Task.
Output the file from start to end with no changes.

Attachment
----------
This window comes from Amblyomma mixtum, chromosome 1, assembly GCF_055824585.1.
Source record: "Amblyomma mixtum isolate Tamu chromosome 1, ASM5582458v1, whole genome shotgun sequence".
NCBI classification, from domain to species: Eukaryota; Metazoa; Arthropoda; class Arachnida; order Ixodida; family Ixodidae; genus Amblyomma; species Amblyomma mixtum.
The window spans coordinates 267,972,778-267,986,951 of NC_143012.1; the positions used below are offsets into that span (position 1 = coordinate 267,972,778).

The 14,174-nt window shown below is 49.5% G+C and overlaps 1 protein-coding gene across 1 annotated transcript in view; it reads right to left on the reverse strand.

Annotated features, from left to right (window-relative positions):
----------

This window comes from Amblyomma mixtum, chromosome 1, assembly GCF_055824585.1.
Source record: "Amblyomma mixtum isolate Tamu chromosome 1, ASM5582458v1, whole genome shotgun sequence".
NCBI classification, from domain to species: Eukaryota; Metazoa; Arthropoda; class Arachnida; order Ixodida; family Ixodidae; genus Amblyomma; species Amblyomma mixtum.
The window spans coordinates 267,972,778-267,986,951 of NC_143012.1; the positions used below are offsets into that span (position 1 = coordinate 267,972,778).

The 14,174-nt window shown below is 49.5% G+C and overlaps 1 protein-coding gene across 1 annotated transcript in view; it reads right to left on the reverse strand.

Annotated features, from left to right (window-relative positions):